The use of channel partners could also subject us to lawsuits, potential liability, and reputational harm if, for example, any channel partners misrepresent the functionality of our software solutions or services to accounts, fail to comply with their contractual obligations, or violate laws or our corporate policies. Such actions may impact our ability to distribute our software solutions into certain regions and markets, and may have an adverse effect on our results of operations and cash flows.
Risks Related to Information Technology Systems and Intellectual Property
Interruptions in the availability of server systems or communications with Internet, third‑party hosting facilities or cloud‑based services, or failure to maintain the security, confidentiality, accessibility, or integrity of data stored on such systems, could harm our business or impair the delivery of our managed services.
A significant portion of our software development personnel, source code, and computer equipment is located at operating facilities outside the United States. We also depend on data maintained on servers running third‑party enterprise resource planning, account relationship management, and other business operations systems. We further rely upon a variety of Internet service providers, third‑party hosting facilities, and cloud computing platform providers, such as Microsoft Azure, as well as local service providers to support project teams and users in most regions and countries throughout the world, particularly with respect to our cloud service solutions. Failure to maintain the security, confidentiality, accessibility, or integrity of data stored on such systems could damage our reputation in the market and our relationships with our accounts, cause us to lose revenue or market share, increase our service costs, cause us to incur substantial costs, cause us to lose accounts, subject us to liability for damages, and divert our resources from other tasks, any one of which could adversely affect our business, financial condition, results of operations, and prospects. Any damage to, or failure of, such systems, or communications to and between such systems, could result in interruptions in our operations, managed services, and software development activities. Such interruptions may reduce our revenue, delay billing, cause us to issue credits or pay penalties, cause accounts to terminate their subscriptions, or adversely affect our attrition rates and our ability to attract new accounts. Our business would also be harmed if our accounts and potential accounts believe our products or services are unreliable.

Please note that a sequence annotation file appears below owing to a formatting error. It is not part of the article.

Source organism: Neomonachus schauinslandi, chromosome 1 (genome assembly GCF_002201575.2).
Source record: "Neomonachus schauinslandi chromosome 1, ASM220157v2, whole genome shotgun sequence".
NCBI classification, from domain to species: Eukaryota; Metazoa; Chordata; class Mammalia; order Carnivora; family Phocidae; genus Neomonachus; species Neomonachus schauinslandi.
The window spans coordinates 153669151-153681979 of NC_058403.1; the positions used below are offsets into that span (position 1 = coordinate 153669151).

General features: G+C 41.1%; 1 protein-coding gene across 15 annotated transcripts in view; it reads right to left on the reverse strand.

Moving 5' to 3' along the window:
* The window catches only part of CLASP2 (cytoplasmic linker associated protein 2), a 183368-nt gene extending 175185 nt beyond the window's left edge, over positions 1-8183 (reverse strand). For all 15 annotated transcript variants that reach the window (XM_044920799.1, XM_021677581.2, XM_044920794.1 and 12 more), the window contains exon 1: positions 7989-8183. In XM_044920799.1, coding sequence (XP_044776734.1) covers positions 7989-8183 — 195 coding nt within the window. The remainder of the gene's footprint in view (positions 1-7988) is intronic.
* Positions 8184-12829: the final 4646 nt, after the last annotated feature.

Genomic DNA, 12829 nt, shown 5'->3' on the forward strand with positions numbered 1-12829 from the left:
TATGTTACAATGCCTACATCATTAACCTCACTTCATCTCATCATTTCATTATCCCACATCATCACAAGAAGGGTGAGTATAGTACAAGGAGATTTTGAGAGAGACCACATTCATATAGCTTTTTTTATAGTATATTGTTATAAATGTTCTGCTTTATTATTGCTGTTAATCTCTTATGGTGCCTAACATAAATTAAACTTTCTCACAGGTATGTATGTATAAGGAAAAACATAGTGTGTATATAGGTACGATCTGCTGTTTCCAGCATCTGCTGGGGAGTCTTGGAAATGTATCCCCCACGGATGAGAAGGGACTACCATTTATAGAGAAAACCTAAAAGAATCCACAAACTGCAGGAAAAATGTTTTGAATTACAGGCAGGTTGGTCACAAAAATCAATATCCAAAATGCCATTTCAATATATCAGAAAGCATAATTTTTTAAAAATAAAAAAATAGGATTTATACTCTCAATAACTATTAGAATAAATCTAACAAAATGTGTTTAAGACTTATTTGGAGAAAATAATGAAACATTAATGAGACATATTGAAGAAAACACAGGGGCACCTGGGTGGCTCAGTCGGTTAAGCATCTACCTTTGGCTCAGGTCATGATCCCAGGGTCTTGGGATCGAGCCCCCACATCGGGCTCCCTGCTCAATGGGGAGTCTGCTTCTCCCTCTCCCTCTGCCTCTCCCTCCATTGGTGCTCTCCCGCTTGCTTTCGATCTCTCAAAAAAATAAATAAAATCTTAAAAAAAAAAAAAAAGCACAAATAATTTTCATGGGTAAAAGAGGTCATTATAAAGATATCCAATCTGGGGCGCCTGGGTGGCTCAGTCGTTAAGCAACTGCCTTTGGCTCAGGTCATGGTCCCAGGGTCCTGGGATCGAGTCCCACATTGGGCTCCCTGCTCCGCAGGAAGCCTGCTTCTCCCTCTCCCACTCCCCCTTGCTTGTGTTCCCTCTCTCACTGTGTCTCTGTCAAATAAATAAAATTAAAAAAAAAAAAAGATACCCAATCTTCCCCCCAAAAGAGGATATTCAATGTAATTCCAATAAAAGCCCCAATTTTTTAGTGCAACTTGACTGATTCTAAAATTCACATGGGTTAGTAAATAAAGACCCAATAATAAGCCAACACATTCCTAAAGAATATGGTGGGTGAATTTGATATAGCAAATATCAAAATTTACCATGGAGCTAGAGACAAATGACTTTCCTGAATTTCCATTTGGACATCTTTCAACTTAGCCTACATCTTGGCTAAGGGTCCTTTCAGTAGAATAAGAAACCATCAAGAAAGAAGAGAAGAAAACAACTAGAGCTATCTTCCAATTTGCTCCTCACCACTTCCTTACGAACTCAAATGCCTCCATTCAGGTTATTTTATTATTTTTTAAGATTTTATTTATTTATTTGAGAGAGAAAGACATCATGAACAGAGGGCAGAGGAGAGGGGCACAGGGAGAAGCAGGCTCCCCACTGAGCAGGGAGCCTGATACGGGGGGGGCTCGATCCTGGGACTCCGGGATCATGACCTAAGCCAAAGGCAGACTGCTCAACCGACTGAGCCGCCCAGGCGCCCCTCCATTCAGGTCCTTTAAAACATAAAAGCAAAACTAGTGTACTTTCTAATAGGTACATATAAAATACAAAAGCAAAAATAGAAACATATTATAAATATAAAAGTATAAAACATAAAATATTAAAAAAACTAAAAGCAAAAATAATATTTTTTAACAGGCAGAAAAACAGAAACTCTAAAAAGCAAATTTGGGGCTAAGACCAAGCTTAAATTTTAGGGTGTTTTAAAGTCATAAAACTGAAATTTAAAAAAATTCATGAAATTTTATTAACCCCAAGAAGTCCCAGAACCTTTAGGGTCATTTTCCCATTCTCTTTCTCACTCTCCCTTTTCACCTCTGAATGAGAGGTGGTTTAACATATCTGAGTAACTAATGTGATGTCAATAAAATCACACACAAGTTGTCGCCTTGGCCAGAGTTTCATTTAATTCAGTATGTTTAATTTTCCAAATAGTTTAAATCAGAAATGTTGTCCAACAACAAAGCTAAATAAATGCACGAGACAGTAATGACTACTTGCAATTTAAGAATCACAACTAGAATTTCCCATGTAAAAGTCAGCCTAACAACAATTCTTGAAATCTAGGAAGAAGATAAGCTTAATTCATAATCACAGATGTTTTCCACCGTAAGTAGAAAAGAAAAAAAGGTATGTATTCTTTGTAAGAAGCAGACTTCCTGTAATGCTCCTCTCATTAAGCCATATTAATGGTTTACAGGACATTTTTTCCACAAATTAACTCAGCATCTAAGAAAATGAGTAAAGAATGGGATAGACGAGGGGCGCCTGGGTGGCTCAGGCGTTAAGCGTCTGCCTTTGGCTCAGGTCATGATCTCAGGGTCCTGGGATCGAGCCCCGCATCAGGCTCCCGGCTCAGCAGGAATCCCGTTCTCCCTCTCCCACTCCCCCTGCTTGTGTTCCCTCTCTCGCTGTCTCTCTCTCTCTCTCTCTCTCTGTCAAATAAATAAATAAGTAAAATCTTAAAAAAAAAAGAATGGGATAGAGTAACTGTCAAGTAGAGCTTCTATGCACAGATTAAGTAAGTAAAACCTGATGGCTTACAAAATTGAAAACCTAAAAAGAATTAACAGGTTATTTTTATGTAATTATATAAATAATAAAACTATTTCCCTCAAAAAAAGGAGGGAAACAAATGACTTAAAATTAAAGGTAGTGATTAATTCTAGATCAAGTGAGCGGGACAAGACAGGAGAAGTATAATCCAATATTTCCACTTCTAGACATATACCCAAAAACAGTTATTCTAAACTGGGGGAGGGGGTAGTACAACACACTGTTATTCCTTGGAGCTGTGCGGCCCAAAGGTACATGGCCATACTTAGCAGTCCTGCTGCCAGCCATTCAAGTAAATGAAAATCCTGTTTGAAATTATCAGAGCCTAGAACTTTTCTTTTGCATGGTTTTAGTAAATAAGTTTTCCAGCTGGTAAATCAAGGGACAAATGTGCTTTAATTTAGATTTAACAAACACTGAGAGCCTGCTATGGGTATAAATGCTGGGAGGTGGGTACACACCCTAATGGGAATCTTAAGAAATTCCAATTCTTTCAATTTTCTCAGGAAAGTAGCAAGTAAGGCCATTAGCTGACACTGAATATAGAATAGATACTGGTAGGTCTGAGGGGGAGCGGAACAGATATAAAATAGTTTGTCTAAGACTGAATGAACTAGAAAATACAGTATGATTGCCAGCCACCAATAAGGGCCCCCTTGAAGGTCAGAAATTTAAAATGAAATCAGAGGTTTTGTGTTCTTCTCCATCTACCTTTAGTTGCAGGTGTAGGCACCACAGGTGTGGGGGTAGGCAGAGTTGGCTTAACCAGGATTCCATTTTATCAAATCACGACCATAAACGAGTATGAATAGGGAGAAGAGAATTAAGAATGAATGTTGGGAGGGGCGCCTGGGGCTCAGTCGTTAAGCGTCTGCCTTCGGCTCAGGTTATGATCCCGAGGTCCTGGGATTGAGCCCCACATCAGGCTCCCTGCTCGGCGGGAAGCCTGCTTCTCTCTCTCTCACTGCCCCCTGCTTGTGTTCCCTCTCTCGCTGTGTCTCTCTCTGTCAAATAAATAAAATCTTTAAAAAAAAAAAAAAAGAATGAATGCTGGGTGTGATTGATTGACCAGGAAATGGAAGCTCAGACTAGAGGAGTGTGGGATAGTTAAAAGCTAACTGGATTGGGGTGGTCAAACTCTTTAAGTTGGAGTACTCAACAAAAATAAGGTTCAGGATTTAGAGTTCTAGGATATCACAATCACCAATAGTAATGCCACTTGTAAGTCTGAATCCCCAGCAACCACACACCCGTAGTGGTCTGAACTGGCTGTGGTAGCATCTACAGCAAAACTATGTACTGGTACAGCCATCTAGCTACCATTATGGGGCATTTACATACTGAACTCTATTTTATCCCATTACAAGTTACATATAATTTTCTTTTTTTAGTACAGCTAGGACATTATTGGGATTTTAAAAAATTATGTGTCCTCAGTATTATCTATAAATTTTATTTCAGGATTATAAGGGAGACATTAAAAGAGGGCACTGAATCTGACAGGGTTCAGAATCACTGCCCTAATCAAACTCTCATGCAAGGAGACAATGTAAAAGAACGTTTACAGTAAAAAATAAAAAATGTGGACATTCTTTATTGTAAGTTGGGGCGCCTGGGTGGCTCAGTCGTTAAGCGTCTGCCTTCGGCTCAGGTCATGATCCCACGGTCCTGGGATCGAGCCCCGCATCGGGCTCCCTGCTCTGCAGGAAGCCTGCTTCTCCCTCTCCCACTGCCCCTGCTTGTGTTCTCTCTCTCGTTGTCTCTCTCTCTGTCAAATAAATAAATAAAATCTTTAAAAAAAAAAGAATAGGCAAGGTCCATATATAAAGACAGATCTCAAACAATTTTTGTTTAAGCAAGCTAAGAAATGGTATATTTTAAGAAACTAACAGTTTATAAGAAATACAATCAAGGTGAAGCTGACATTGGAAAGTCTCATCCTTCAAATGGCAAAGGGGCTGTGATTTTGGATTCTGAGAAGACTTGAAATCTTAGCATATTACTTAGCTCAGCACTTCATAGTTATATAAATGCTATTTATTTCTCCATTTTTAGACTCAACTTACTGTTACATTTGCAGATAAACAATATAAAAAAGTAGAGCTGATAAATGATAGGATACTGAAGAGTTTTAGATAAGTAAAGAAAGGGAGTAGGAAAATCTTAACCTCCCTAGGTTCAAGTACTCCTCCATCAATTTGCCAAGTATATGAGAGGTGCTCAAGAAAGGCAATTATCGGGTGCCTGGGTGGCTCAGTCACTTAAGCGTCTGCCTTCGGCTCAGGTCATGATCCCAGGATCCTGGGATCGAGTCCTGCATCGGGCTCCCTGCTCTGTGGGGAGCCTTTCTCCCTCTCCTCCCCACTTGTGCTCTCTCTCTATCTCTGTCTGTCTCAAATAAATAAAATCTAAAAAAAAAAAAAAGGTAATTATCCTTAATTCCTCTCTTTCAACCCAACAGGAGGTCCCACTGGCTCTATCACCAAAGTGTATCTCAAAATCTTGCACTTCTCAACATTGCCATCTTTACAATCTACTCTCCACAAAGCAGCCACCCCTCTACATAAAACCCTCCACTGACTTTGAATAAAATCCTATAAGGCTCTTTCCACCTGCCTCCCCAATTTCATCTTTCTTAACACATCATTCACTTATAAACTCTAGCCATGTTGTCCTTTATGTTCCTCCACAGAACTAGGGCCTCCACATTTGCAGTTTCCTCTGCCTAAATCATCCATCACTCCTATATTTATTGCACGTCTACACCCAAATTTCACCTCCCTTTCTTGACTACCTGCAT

If our security measures or those of our third‑party cloud data hosts, cloud computing platform providers, or third‑party service partners, are breached, and unauthorized access is obtained to an account’s data, our data or our IT systems, our services may be perceived as not being secure, accounts may curtail or stop using our services, and we may incur significant legal and financial exposure and liabilities.
As we digitize and use cloud and web‑based technologies to leverage account data to deliver a more complete account experience, we are exposed to increased security risks and the potential for unauthorized access to, or improper use of, our and our accounts’ information. Certain of our services involve the storage and transmission of accounts’ proprietary information, and security breaches could expose us to a risk of loss of this information,
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litigation, and possible liability. Although we devote resources to maintaining our security and integrity, we may not prevent security incidents.